We discussed Clare-Ann’s long years as a school teacher, her time in an exchange program in Canada, her passion for dancing — from ballroom to dancefloor — and I discovered that as a kid she even performed as the ‘talent discovery of the week’ on Young Talent Time. (Remember that long-running TV show of the 1970s and 1980s, hosted by Johnny Young?)
Clare-Ann as a teenager got into Sports Acrobatics — “its like gymnastics and cheerleading all rolled in to one” — and represented Australia as the world championship at Riga, Latvia in 1989.
But while all that gymnastics and dancing kept her fit, it also led to wear and tear on her joints. (As you’re reading this, Clare-Ann is actually in hospital undergoing a knee operation.) “I’ll need Aquafit more than ever with the rehab,” she quipped.
For Clare-Ann, fitness is more than joints and muscles. The body is more than a chassis, but many working parts such as mind and spirit. In her book, she uses the metaphor of a Kombi van which to her represents freedom, unleashed fun and unkept hair. A road trip into new adventures. “What Kombis lack in power they ooze in charm, and I’m in no particular rush to reach my destination,” she explained. Each chapter follows that theme: driver, baggage, brakes, spark plugs, steering wheel, fuel, etc. I’ve since read parts of her book and was impressed at how she didn’t write it as a know-it-all expert in everything, but as a ‘co-driver’ or motivator.
Clare-Ann still has a long way to go in her own journey, and after she recovers from her knee surgery she dreams of hiking the Camino trail — a long and rugged pilgrims path leading to the shrine of St James in northern Spain. She also wants to write her parent’s memoirs, detailing their South African origins. “There are things dad doesn’t want to talk about,” she admitted, “but I can see a desire in mum’s eyes that it’s now time to talk.”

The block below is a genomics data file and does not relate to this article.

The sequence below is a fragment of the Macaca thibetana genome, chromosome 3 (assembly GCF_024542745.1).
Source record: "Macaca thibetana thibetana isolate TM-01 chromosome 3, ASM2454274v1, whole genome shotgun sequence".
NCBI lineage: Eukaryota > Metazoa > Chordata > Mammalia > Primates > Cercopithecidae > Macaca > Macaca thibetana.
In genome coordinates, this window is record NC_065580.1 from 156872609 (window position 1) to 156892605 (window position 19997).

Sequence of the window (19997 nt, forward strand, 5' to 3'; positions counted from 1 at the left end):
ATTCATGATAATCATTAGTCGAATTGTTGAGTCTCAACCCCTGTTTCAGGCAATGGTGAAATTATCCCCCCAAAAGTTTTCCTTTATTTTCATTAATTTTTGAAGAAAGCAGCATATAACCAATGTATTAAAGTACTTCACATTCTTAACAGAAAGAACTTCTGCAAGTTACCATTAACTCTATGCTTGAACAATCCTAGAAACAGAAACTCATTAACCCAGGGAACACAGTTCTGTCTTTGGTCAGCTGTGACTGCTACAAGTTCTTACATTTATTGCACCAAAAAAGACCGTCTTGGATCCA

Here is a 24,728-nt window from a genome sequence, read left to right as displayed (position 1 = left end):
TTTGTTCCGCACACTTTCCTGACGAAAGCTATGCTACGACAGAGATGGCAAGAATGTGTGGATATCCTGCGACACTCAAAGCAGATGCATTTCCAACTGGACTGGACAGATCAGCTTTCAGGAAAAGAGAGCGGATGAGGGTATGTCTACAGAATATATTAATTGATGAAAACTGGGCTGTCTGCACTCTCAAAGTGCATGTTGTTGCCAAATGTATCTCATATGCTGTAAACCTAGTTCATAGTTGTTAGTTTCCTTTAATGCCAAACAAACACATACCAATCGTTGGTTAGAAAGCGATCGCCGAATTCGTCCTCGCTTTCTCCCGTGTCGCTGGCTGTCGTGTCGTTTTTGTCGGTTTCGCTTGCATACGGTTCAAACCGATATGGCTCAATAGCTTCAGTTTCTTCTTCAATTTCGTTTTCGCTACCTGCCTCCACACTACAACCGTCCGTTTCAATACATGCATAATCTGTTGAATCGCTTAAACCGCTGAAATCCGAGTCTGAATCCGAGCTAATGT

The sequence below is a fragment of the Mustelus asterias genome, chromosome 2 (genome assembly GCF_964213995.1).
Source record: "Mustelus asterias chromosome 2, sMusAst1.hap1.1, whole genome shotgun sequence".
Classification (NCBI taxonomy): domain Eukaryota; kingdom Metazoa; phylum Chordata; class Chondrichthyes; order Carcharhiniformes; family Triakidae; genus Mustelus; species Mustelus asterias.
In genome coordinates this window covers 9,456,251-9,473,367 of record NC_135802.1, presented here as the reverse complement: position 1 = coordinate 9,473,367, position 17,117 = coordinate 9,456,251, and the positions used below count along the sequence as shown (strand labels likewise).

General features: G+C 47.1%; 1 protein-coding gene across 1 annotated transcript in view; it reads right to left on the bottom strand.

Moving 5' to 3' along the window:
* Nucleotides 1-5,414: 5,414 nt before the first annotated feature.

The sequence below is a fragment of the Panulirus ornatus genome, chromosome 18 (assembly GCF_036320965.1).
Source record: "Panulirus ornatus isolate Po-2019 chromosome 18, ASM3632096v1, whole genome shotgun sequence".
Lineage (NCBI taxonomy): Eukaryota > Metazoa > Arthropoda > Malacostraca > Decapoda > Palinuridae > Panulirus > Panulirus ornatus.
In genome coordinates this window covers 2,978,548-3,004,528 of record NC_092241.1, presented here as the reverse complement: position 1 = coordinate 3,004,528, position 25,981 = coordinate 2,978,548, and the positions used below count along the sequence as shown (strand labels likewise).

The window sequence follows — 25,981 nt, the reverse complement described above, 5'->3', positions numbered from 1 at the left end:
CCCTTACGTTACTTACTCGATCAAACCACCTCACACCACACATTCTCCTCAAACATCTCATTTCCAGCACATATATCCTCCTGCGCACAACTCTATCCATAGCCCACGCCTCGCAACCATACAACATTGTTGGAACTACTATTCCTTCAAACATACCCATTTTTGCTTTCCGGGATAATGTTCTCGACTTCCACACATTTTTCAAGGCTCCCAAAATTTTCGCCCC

Clare-Ann is a natural-born teacher, and now works as a private tutor, but she also clearly loves learning from other people.
“As I’ve opened up to the world, so have my connections at Aquafit. I’ve met a fellow budding author who needs to tell his story, and a widower who finds solace and comfort within the walls of the gym. Another member has introduced me to the world of Dr Joe Dispenza and then there’s the most incredibly kind soul at reception… Leigh Fox. Her warmth and daily greetings prep me with a positive mindset to start my training.”
(I caught up with Leigh after our chat and she told me: “Clare-Ann’s just special, right from the get-go. She’s got a beautiful quiet demeanour, is kind and very inspirational…I remember when she first started writing the book and I have loved supporting her…but’s she’s family, part of our Aquafit family.”)
In conclusion, Clare-Ann says her longevity with Aquafit probably comes down to its motto: Health, Fitness and Wellbeing.
“My gym has become a daily anticipation, a place where I can process my thoughts in silence or share them amongst willing ears. And the best thing is that while my wellbeing is enjoying the nurturing, my body is growing stronger and healthier. It’s a win-win situation.”
Clare-Ann’s 230-page book — A Woman’s Way: A Freedom Ride For Navigating Life’s Highway — is available via email: firstname.lastname@example.org or website https://clare-anntaylor.com. Also follow her on Facebook or Instagram.